Jade balloons tied to bikes all over campus Monday morning were the first of many indicators of Hepatitis B Awareness Week. Featuring speakers and events all over campus, the awareness week was organized by Team HBV, an outreach arm of the Jade Ribbon Campaign led by the Asian Liver Center at the Stanford School of Medicine.
Hepatitis B affects one in 10 Asians and Pacific Islanders, and one in four of those affected eventually die of liver cancer, according to Team HBV. The virus is also responsible for 80 percent of all liver cancer cases. Team HBV is the primary student outreach group for hepatitis B and spans numerous colleges and high schools throughout the nation.
Currently all Team HBV collegiate chapters are gathering support for an online petition urging President Obama to sustain the Center for Disease Control and Prevention’s funding for viral hepatitis treatment and to include viral hepatitis in the Global Health Initiative.
Since 2010, Team HBV has devoted a week each year in May to increase campus awareness of hepatitis B and liver cancer. Hepatitis B Awareness Week is a collection of educational outreach events that feature distinguished speakers, free food and jade-colored memorabilia.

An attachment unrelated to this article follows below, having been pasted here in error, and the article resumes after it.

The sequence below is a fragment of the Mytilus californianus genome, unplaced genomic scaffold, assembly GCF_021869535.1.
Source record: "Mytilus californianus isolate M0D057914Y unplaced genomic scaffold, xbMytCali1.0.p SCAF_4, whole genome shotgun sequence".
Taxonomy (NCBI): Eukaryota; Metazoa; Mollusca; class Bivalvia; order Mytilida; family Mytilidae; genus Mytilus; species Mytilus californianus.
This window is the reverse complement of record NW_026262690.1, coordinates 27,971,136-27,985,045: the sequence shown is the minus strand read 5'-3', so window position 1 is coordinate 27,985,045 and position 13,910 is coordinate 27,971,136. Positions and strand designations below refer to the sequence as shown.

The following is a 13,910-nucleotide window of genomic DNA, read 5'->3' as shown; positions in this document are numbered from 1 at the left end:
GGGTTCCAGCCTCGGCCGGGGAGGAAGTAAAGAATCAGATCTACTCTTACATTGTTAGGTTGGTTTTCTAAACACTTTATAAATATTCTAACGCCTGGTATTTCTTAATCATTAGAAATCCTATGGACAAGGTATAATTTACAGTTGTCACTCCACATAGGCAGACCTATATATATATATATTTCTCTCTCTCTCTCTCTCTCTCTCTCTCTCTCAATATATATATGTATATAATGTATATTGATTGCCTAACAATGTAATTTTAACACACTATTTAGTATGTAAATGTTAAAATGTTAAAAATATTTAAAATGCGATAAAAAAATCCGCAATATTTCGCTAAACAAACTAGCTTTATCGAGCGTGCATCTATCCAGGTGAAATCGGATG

“On Monday, our kickoff event involved placing jade balloons and important hep B facts on bikes throughout campus,” said Christopher Paiji ‘13, president of Team HBV. The next event, which will take place Tuesday at 6 p.m. in the Asian American Activities Center (A3C) ballroom, will be “The Jade Perspective on Health Advocacy,” featuring Arcadi Kolchak, policy aide to Santa Clara County supervisor Liz Kniss.
“Overall it was a great way to let Team HBV’s mission be heard,” said Christina Wang ‘15, director of campus relations for Team HBV. “I hope everyone on campus at least saw one jade balloon today, a symbol of Team HBV’s cause to let more people know about the silent killer that is hepatitis B.
“The worst thing about the virus is that its asymptomatic, so there is very little economic or political attention spent on this virus,” Wang said. “It’s our hope to change that, and a lot of that starts with being aware that the virus is pretty deadly.”
Vaden Health Center offers free hepatitis B screenings to all students with a standard appointment. Stanford Team HBV has several methods to direct students to this free screening.
“When I attended a dinner in March that celebrated the kickoff of the Santa Clara Hep B Free campaign, I learned that an estimated 50,000 people in the county have hep B, with two-thirds unaware of their infected status,” Paiji said. “Imagine the number of jeopardized that would have easily been prevented if these individuals had known to screen for Hep B earlier. Stanford Team HBV hopes to turn this trend around by educating the surrounding at-risk communities.”
Later in the week, Team HBV plans to host health education events in White Plaza and in the major dining halls, along with handing out jade cookies and sunglasses.